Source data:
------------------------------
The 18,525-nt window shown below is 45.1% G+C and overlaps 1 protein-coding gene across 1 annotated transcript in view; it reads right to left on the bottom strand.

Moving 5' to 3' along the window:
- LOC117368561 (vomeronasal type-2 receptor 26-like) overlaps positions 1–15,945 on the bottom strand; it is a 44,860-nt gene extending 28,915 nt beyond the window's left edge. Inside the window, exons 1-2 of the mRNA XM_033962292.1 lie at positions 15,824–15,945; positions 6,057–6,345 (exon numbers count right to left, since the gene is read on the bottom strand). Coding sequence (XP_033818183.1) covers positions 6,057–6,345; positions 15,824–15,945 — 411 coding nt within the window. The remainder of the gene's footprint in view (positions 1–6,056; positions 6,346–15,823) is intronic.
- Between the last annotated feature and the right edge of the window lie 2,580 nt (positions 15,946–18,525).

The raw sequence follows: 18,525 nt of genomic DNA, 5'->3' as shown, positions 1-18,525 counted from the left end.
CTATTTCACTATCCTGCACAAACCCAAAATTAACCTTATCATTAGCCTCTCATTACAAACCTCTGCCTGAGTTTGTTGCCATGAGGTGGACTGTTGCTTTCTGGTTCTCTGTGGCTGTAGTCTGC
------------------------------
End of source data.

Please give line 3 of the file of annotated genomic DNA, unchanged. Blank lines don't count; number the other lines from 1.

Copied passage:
- LOC117368561 (vomeronasal type-2 receptor 26-like) overlaps positions 1–15,945 on the bottom strand; it is a 44,860-nt gene extending 28,915 nt beyond the window's left edge. Inside the window, exons 1-2 of the mRNA XM_033962292.1 lie at positions 15,824–15,945; positions 6,057–6,345 (exon numbers count right to left, since the gene is read on the bottom strand). Coding sequence (XP_033818183.1) covers positions 6,057–6,345; positions 15,824–15,945 — 411 coding nt within the window. The remainder of the gene's footprint in view (positions 1–6,056; positions 6,346–15,823) is intronic.